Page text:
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Cuyahoga County voters to decide whether to fund arts with cigarette tax hike

Close up of hands pulling a cigarette out of a box.
If approved, smokers would pay about 40 cents more per pack. The new amount is estimated to generate about $160 million over the next decade.

Cuyahoga County voters will decide this fall whether to more than double the tax on cigarettes to support the county’s arts and culture fund.

County Council voted Tuesday to move the proposal, which would raise the tax from 1.5 cents to 3.5 cents per cigarette, to the November ballot to bolster the fund as smoking rates decline.

If approved, smokers would pay about 40 cents more per pack. The new amount is estimated to generate about $160 million over the next decade.

The fund is distributed by Cuyahoga Arts & Culture.

Executive Director Jill Paulson said last year, the fund supported about 300 arts nonprofits, including Ideastream Public Media, and more than 8,000 jobs – a number they hope to grow, or at least maintain, with the tax hike. To date, Paulson said CAC has doled out $246 million to over 485 nonprofits.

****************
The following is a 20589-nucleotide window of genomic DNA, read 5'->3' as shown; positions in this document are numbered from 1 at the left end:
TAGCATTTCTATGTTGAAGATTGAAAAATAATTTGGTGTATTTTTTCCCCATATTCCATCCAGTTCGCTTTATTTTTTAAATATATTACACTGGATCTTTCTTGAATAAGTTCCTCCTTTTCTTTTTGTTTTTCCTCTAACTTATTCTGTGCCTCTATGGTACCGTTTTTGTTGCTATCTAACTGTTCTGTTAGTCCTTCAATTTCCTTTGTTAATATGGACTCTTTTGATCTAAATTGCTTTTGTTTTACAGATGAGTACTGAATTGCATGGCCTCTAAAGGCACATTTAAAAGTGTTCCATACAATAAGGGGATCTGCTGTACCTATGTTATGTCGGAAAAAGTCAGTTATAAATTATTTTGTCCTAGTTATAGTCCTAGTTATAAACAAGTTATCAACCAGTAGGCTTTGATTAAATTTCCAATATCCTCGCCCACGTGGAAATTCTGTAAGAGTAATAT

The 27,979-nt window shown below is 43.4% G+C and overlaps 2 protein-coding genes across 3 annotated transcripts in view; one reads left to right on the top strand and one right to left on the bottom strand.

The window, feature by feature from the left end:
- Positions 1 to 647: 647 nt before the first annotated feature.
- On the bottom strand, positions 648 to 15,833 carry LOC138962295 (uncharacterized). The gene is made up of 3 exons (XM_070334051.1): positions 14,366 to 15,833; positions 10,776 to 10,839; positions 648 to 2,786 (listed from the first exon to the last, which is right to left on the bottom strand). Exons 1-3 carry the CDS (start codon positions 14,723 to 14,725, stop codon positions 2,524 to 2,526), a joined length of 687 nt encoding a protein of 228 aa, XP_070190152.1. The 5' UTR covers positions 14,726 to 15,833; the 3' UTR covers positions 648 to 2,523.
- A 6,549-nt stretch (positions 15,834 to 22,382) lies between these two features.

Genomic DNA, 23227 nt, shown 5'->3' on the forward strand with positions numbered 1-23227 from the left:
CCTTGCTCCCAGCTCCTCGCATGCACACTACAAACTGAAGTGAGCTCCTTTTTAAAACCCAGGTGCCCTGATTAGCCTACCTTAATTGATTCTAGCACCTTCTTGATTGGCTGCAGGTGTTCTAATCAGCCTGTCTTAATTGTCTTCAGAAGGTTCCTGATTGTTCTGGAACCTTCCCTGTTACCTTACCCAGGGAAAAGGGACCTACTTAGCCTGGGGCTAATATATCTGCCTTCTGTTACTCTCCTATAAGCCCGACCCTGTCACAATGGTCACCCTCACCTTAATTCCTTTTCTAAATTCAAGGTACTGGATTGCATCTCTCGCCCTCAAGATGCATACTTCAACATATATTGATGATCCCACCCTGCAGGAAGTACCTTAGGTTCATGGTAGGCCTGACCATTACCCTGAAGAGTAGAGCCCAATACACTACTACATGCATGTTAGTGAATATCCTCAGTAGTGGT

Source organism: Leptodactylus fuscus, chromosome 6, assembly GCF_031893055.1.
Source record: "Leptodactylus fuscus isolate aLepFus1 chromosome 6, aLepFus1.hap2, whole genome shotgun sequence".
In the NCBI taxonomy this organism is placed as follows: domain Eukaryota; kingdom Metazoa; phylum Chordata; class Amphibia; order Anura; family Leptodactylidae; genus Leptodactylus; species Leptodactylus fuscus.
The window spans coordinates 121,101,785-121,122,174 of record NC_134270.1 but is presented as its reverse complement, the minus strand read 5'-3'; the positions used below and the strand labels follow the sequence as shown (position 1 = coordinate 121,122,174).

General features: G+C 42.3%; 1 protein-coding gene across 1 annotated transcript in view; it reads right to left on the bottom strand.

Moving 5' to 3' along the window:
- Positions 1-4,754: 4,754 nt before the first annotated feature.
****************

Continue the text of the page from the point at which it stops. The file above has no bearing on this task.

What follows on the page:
"We cannot discount the amount of work that the arts and cultural sector plays to public safety, to our neighborhood development, to our quality of life," said Jeremy Johnson, the president and CEO of Assembly for the Arts, an advocacy group for the local sector.

Some council members suggested tapping into other funding sources in the future as smoking is on the decline, and because of concerns over capitalizing on poor health choices.

"I truly believe that as I look out here at this audience, there's probably not a single a single cigarette smoker that took that microphone and talked about this," said Councilmember Jack Schron of the presenters and public commenters at a Committee of the Whole meeting on May 28. "Which is kind of ironic that you're encouraging people to do a habit which you don't even encourage you and your children or anybody else to do. So I have really mixed mixed feelings about this."

Johnson pointed to research that suggests increasing taxes and pricing is an effective way to drive down smoking rates.

“One of the ways to tamp down smoking is taxes," he said. "It is a double-edged sword.”

As for other sustainable funding methods, Johnson said he and other arts leaders are keeping an eye on cannabis legislation in Columbus as another possible tax revenue stream going forward.

Abbey Marshall covers Cleveland-area government and politics for Ideastream Public Media.